A simple question, with a not so simple answer: It depends. Of course, the price of a scissor lift table largely depends on the exact configuration. Nevertheless, I would like to look at the issue of costs as closely as possible. I will us e a loading lift table as an example.
Costs are incurred during the entire lifecycle of a lift table. From buying it through to its later disposal. In the example of the loading lift table, the acquisition costs of the actual lift table are certainly the biggest factor, while the running costs are relatively low due to the low lifting frequency.
With other types of lift tables, such as plant lift tables, this ratio may change. This is because considerably more strokes are performed during the overall operating time and the fixed costs are therefore better distributed over the number of strokes.
Of course, the procurement of the lift table is the first step before it can be used. However, the actual price of the scissor lift table is not only the cost that must be taken into account, but also the structural conditions that must be created.
Apart from the actual lift table, costs may also be incurred for the pit, walls to be built, the power supply to be connected or rooms to be partitioned. The costs for the lift table installation should also not be underestimated, at least when this is not done by your own staff.
In actual operation, most scissor lifts are rather economical. For example, a hydraulic lift table uses most of the energy during lifting, whereas during lowering, usually only a single valve needs to be actuated. If you want to learn more about the advantages and disadvantages of different types of lift tables, I can recommend this series of articles.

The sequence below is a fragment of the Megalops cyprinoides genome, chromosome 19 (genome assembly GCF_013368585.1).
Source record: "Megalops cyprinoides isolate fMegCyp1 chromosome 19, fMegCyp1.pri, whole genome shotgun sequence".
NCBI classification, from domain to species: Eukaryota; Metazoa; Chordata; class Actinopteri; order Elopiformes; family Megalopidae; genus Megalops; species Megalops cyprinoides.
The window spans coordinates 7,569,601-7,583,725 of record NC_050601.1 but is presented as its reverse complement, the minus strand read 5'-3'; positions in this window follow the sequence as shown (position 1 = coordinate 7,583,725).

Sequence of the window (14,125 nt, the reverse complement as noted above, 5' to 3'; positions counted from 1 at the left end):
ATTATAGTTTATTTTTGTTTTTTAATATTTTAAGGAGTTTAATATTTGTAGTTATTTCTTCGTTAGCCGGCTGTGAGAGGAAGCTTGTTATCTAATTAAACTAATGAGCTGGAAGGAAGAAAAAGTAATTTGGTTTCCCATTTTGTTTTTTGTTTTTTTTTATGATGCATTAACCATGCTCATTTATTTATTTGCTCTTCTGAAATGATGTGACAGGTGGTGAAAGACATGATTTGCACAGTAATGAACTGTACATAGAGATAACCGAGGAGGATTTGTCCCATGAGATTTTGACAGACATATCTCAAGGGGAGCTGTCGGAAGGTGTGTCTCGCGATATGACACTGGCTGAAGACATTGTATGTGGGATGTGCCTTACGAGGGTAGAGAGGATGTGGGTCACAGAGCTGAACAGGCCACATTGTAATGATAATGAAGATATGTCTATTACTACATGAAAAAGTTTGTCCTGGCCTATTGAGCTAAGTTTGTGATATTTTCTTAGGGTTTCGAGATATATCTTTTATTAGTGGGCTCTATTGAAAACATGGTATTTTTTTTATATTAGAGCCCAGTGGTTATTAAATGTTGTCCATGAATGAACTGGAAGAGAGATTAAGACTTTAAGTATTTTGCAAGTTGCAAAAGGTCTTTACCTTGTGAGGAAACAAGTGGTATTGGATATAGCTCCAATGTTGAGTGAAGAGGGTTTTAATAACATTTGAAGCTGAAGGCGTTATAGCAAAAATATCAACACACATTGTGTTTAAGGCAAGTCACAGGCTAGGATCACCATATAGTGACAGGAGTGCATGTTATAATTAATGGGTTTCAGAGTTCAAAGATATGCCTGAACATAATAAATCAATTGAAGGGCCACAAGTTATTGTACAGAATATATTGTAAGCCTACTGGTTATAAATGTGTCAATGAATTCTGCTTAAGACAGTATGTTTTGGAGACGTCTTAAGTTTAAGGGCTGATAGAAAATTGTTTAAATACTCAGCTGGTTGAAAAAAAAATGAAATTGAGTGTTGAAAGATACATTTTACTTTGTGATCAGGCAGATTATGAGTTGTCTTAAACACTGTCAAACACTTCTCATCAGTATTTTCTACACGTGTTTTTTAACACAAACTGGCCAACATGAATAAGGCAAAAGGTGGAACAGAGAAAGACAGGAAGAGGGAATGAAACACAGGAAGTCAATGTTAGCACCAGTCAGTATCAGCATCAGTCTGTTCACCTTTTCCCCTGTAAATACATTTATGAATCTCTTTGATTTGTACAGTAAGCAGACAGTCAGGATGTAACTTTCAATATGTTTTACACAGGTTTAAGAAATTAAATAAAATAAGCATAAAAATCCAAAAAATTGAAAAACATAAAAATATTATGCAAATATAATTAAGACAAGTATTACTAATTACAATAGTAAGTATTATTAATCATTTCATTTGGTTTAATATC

In addition to the energy costs, there are of course also costs for the maintenance and servicing of the scissor lift table. This obviously also includes the costs for any wear parts.
Even the sturdiest product needs be replaced at some point. Therefore, the disposal costs should not be forgotten when making an investment decision. These include particularly all the costs for dismantling, cleaning and removal of the used scissor lift table. The actual disposal can usually be carried out at no cost, as the costs for the disposal of the lubricants and the pressure medium can be covered by the value of the scrap materials.
Costs of a loading lift table
Now we want to bring the dull theory to life with specific facts and figures . As mentioned above, I have chosen a typical loading lift table, which is used relatively often for loading and unloading vehicles as example.
Our lift table has the following key data:
- Platform dimensions:
2,000 mm x 2,500 mm
- Effective stroke: 1,400 mm
- Payload: 2,000 kg
- Loading flaps on a narrow side
- Platform railings on both long sides
- Gantry on one narrow side as fall protection from the top landing
- Corrugated wire-mesh screen as barrier on three sides
- Hot-dip galvanised platform, superstructures and base frame
- Acoustic warning signal during the lifting and lowering process
- Protection class: IP 65
- Electric shut-off valves directly on the cylinders